The Asian stock market closed the week on a positive trend, buoyed by China’s surprise Reserve Requirement Ratio (RRR) cut and fresh policy pledges. Beijing unveiled a 50-basis-point RRR reduction, injecting 1 trillion Yuan into the economy and signalling its commitment to economic and market stability.

Week’s Highlights

  • The Court of Appeal rejected the state’s application to stay the decision made by the High Court on the Finance Act ruling, implying that the 1.5% housing levy, payable by both employees and employers, remains suspended until the appeal’s final outcome. This ruling offers relief for households and businesses potentially affected by the levy, which faced legal challenges due to lack of a comprehensive legal framework. The levy was part of the June 2023 finance law that also doubled the value-added tax on fuel.
  • Kenya discovered its first deposits of the valuable mineral coltan, a vital mineral used in the manufacture of cell phones, laptops and other communication gadgets. This discovery, which span across Embu, Samburu, Turkana, West Pokot and Tana River, is expected to fuel economic growth and propel Kenya’s tech industry forward. Notably, once mining begins, 20% of mining revenue will be allocated directly to county governments and 10% to residents, paving way for communities to thrive and reduce reliance on national funds.
  • The Competition Authority of Kenya approved the proposed unconditional acquisition of a 100% stake in Rafiki Millers Limited by the third largest miller, Kitui Flour Mills Limited. Rafiki Millers, which ceased operations in April 2021, held a 3% share of the Kenyan wheat milling market and engaged in confectionery production. This move strengthens Kitui’s position in the industry, potentially boosting its market share and bringing it closer to market leaders like Mombasa Maize Millers and Grain Industries Limited.
  • The Ethiopian Capital Market Authority (ECMA) announced a historic directive: the Capital Service Providers Licensing and Supervision Directive. This comprehensive legal framework sets clear rules for licensed activities, licensing requirements and the responsibilities of market participants. It marks a pivotal moment for Ethiopia’s capital market, aiming to enhance integrity, stability, investor protection and market transparency.
  • The European Central Bank (ECB) kept interest rates unchanged at record-high levels during its first meeting in 2024 and promised to keep them at sufficiently restrictive levels until inflation is back to its 2% target. For the third time in a row, the primary refinancing operations rate remained stable at 4.5%, while the deposit facility rate continued to hover around 4%. President Lagarde emphasized that any rate cuts talks were premature. Despite ending rapid hikes in September, the ECB remains vigilant due to lingering inflation and geopolitical uncertainties, like the Red Sea blockade’s potential impact on energy supplies.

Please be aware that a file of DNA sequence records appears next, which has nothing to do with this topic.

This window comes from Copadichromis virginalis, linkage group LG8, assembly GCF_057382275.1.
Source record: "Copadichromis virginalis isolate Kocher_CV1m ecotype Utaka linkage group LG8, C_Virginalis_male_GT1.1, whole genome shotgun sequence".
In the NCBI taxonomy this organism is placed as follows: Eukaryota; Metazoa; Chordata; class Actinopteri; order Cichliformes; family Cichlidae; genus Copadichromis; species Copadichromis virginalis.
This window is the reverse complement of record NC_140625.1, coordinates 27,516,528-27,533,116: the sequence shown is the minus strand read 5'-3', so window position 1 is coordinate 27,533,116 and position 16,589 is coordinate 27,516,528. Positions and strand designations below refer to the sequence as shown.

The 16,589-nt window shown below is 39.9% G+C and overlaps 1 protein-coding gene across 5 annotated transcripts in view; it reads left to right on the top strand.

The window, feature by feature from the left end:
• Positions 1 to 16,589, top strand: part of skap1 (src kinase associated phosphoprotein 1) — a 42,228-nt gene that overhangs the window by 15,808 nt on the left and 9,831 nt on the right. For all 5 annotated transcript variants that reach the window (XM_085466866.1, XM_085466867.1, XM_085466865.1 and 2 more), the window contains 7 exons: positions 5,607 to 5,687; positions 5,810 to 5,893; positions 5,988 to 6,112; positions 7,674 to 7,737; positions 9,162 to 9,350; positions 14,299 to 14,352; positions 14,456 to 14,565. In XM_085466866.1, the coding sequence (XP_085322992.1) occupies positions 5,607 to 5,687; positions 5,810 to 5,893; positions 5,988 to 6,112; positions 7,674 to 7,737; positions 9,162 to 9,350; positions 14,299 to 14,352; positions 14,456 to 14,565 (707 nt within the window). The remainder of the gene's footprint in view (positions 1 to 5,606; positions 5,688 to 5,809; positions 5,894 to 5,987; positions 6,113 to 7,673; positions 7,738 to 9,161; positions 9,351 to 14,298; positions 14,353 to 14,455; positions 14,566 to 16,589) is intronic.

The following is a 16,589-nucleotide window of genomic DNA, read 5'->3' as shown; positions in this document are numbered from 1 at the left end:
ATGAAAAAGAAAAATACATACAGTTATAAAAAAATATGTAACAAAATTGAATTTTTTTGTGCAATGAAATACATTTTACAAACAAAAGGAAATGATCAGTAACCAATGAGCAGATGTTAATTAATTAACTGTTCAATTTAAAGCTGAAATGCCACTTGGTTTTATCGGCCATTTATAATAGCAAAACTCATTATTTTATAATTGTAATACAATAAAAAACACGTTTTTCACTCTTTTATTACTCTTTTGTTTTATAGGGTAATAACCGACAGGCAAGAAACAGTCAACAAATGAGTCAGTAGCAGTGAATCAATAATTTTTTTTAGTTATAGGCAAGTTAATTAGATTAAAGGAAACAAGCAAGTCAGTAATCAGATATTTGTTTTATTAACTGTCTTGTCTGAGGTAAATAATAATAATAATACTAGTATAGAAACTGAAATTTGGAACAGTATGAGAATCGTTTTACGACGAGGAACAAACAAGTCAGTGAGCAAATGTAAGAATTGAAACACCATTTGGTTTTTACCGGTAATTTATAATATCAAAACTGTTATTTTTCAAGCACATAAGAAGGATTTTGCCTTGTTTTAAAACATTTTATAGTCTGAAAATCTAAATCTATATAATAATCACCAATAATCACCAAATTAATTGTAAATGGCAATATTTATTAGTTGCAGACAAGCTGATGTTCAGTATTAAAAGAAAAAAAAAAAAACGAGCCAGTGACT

• The People’s Bank of China (PBoC) kept its lending rates steady at the January fixings in an effort to support an economic recovery. This cautious approach saw both the one-year loan prime rate (LPR) for corporate and household loans maintain at a record low of 3.45% for the fifth consecutive month and mortgage rates remain at 4.2% for the seventh month in a row. This strategy coincided with Q4 GDP growth increasing 5.2% year-on-year, exceeding the government target. For the full year, the economy expanded by 5.2%, a significant improvement from 3.0% recorded in 2022.
  • The S&P Global United Kingdom Composite PMI increased to 52.5 in January 2024, up from 52.1 in December, defying expectations and marking its highest level since June 2023. This was primarily driven by the services sector, which expanded at its fastest pace since May 2023 and job creation also recovered after a five-month low. New orders rose at the fastest pace in eight months, despite a temporary dip in manufacturing output. Inflation remains a mixed bag, with input costs rising but businesses softening their increase in prices. Finally, business confidence reached its highest level since May 2023, pointing towards a strong 2024.
  • The S&P Global US Composite PMI increased to 52.3 in January 2024, up from 50.9 in December, marking the strongest growth since June 2023. Services led the charge, expanding at their fastest pace in seven months and new business also grew at the fastest pace since June 2023, despite a dip in exports. While manufacturing remained soft, job creation continued to rise, and business confidence reached its highest level since May 2022. Additionally, price pressures eased, with input costs at their second-lowest since October 2020 and output prices rising the least since May 2020.